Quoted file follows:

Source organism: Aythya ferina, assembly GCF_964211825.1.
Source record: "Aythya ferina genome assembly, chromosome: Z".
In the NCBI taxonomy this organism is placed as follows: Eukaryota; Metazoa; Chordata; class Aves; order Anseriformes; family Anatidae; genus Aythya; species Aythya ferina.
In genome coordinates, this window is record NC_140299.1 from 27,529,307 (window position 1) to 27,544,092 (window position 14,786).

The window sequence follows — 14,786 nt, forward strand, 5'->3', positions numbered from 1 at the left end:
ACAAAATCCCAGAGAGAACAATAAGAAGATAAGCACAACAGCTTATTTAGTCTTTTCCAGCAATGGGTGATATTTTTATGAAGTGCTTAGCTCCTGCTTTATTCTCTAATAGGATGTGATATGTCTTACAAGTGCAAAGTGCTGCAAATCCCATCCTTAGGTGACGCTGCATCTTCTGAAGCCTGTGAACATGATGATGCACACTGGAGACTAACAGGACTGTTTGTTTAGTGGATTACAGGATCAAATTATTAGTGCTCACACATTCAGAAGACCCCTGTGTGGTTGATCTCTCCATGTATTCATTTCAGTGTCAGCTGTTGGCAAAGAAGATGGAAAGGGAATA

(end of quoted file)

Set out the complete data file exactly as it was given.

Source organism: Aythya ferina, assembly GCF_964211825.1.
Source record: "Aythya ferina genome assembly, chromosome: Z".
In the NCBI taxonomy this organism is placed as follows: Eukaryota; Metazoa; Chordata; class Aves; order Anseriformes; family Anatidae; genus Aythya; species Aythya ferina.
In genome coordinates, this window is record NC_140299.1 from 27,529,307 (window position 1) to 27,544,092 (window position 14,786).

The window sequence follows — 14,786 nt, forward strand, 5'->3', positions numbered from 1 at the left end:
ACAAAATCCCAGAGAGAACAATAAGAAGATAAGCACAACAGCTTATTTAGTCTTTTCCAGCAATGGGTGATATTTTTATGAAGTGCTTAGCTCCTGCTTTATTCTCTAATAGGATGTGATATGTCTTACAAGTGCAAAGTGCTGCAAATCCCATCCTTAGGTGACGCTGCATCTTCTGAAGCCTGTGAACATGATGATGCACACTGGAGACTAACAGGACTGTTTGTTTAGTGGATTACAGGATCAAATTATTAGTGCTCACACATTCAGAAGACCCCTGTGTGGTTGATCTCTCCATGTATTCATTTCAGTGTCAGCTGTTGGCAAAGAAGATGGAAAGGGAATA